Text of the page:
Apple Could Replace Google with Its Own Search Engine, But It’s Unlikely

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Apple is reportedly gearing up to introduce an in-house search engine for its App Store and other services. In theory, Apple has the capability to create a search engine that could potentially replace Google as the default option on its devices, according to Mark Gurman of Bloomberg‘s Power On newsletter.

One significant indicator of Apple’s efforts in the search domain is its Spotlight service, which helps users find files across all their devices. In recent versions of iOS and macOS, Apple began incorporating web search results into Spotlight, redirecting users to websites that could answer their queries. These results were powered by either Microsoft’s Bing or Google from Alphabet at different times. Siri also leverages this technology to provide internet search results.

According to Gurman, a team of developers led by former Google executive John Giannandrea is working at Apple to deepen the integration of an in-house search engine named Pegasus into iOS and macOS. This search engine may potentially incorporate generative artificial intelligence to enhance its capabilities. In the past year, Apple launched Business Connect, a direct competitor to Google Maps, allowing businesses to add details about their hours and locations to Apple Maps for free.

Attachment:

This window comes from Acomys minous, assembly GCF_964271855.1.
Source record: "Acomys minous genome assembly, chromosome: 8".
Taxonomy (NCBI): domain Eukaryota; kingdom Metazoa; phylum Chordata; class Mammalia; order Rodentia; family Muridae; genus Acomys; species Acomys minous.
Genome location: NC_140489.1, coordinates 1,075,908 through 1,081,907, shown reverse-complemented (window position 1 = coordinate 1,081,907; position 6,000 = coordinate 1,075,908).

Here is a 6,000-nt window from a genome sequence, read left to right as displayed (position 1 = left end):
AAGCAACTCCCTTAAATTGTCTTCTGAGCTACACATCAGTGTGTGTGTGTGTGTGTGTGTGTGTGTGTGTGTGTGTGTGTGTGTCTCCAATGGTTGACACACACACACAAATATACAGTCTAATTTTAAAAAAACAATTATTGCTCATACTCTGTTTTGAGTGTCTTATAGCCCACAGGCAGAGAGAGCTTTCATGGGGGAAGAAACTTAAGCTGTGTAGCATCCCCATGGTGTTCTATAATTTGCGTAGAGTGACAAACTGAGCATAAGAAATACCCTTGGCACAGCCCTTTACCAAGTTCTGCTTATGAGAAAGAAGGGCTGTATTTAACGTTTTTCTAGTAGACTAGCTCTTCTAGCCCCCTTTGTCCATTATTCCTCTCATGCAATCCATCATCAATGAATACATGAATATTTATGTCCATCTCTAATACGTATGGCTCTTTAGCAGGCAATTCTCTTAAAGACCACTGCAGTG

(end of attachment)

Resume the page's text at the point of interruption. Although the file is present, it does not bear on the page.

While Gurman notes that Spotlight and Apple’s app search engine may not be as powerful as Google, these tools enable Apple to display advertisements not only in the App Store but also in other apps like News and Weather. This provides Apple with enough potential to launch its search engine. In essence, Apple has all the pieces to replace Google on its devices.

If Apple successfully rolls out its search engine, it could potentially generate revenue comparable to that of Apple Watch, assuming it can sell advertising and search placements at the same rate as Google. Currently, Apple earns a significant portion of its income from Google’s search advertising, which has been delivering around $8 billion annually in recent years. The likelihood of this happening is low, but even if Apple doesn’t surpass Google, it could still generate more revenue through its own search. Apple could improve its non-web search capabilities, which could be a significant bargaining chip in negotiations with Google over revenue sharing.

Whether Apple will take this step remains uncertain. Eddy Cue, Apple’s Senior Vice President of Software and Services, previously stated that Apple doesn’t need to create its own search engine because Google is excellent. There were also reports that Apple rejected an offer to purchase Bing in 2020.

Author Profile

Vasyl Kolomiiets
Vasyl Kolomiiets
I'm Vasyl Kolomiiets, a seasoned tech journalist regularly contributing to global publications. Having a profound background in information technologies, I seamlessly blended my technical expertise with my passion for writing, venturing into technology journalism. I've covered a wide range of topics including cutting-edge developments and their impacts on society, contributing to leading tech platforms.

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